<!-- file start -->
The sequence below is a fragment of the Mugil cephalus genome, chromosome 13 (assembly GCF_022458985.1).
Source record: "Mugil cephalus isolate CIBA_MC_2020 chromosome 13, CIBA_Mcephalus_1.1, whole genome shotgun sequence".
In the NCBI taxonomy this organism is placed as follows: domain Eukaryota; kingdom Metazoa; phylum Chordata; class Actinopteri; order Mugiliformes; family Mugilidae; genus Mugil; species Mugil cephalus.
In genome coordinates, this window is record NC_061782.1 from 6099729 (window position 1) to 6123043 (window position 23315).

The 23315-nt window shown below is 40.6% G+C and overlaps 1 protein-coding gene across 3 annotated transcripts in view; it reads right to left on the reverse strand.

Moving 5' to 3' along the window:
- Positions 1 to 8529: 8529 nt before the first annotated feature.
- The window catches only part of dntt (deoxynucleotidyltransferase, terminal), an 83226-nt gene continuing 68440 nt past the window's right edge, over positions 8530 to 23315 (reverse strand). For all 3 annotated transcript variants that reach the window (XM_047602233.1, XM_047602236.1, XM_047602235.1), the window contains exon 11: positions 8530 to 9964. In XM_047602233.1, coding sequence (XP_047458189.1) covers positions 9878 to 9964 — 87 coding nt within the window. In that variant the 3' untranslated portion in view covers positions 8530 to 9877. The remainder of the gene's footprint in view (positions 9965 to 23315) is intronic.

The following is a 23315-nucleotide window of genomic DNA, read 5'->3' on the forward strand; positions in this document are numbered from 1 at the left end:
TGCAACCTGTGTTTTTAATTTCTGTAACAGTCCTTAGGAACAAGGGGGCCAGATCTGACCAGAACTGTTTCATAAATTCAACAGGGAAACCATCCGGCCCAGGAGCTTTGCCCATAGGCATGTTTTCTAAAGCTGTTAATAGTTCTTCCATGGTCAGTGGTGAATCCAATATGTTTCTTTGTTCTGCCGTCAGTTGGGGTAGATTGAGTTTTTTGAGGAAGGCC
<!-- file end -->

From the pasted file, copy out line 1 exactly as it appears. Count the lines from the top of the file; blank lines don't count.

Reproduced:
The sequence below is a fragment of the Mugil cephalus genome, chromosome 13 (assembly GCF_022458985.1).